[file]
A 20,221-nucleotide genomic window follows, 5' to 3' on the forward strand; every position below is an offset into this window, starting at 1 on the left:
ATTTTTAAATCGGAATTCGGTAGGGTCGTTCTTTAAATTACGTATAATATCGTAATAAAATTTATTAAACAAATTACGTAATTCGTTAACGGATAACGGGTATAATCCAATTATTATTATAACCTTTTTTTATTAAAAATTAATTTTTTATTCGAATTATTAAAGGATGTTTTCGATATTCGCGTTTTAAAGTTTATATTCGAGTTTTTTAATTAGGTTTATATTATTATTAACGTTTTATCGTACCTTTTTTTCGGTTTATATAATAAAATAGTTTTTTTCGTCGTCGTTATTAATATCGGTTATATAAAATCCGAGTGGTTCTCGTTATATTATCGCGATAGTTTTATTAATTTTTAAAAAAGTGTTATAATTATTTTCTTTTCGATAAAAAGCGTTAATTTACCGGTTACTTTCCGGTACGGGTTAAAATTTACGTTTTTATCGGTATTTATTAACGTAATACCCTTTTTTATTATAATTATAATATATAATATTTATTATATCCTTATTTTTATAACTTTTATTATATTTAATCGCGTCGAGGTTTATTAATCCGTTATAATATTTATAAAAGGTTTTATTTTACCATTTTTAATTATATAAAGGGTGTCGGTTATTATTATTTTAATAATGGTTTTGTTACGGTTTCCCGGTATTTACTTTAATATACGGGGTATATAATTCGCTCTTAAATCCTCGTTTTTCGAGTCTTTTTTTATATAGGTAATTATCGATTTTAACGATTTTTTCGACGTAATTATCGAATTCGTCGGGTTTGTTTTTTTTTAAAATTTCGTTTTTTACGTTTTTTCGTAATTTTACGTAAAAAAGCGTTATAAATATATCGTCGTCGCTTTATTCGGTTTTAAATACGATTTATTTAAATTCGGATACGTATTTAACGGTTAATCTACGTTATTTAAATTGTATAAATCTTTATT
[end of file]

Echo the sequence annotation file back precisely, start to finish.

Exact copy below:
A 20,221-nucleotide genomic window follows, 5' to 3' on the forward strand; every position below is an offset into this window, starting at 1 on the left:
ATTTTTAAATCGGAATTCGGTAGGGTCGTTCTTTAAATTACGTATAATATCGTAATAAAATTTATTAAACAAATTACGTAATTCGTTAACGGATAACGGGTATAATCCAATTATTATTATAACCTTTTTTTATTAAAAATTAATTTTTTATTCGAATTATTAAAGGATGTTTTCGATATTCGCGTTTTAAAGTTTATATTCGAGTTTTTTAATTAGGTTTATATTATTATTAACGTTTTATCGTACCTTTTTTTCGGTTTATATAATAAAATAGTTTTTTTCGTCGTCGTTATTAATATCGGTTATATAAAATCCGAGTGGTTCTCGTTATATTATCGCGATAGTTTTATTAATTTTTAAAAAAGTGTTATAATTATTTTCTTTTCGATAAAAAGCGTTAATTTACCGGTTACTTTCCGGTACGGGTTAAAATTTACGTTTTTATCGGTATTTATTAACGTAATACCCTTTTTTATTATAATTATAATATATAATATTTATTATATCCTTATTTTTATAACTTTTATTATATTTAATCGCGTCGAGGTTTATTAATCCGTTATAATATTTATAAAAGGTTTTATTTTACCATTTTTAATTATATAAAGGGTGTCGGTTATTATTATTTTAATAATGGTTTTGTTACGGTTTCCCGGTATTTACTTTAATATACGGGGTATATAATTCGCTCTTAAATCCTCGTTTTTCGAGTCTTTTTTTATATAGGTAATTATCGATTTTAACGATTTTTTCGACGTAATTATCGAATTCGTCGGGTTTGTTTTTTTTTAAAATTTCGTTTTTTACGTTTTTTCGTAATTTTACGTAAAAAAGCGTTATAAATATATCGTCGTCGCTTTATTCGGTTTTAAATACGATTTATTTAAATTCGGATACGTATTTAACGGTTAATCTACGTTATTTAAATTGTATAAATCTTTATT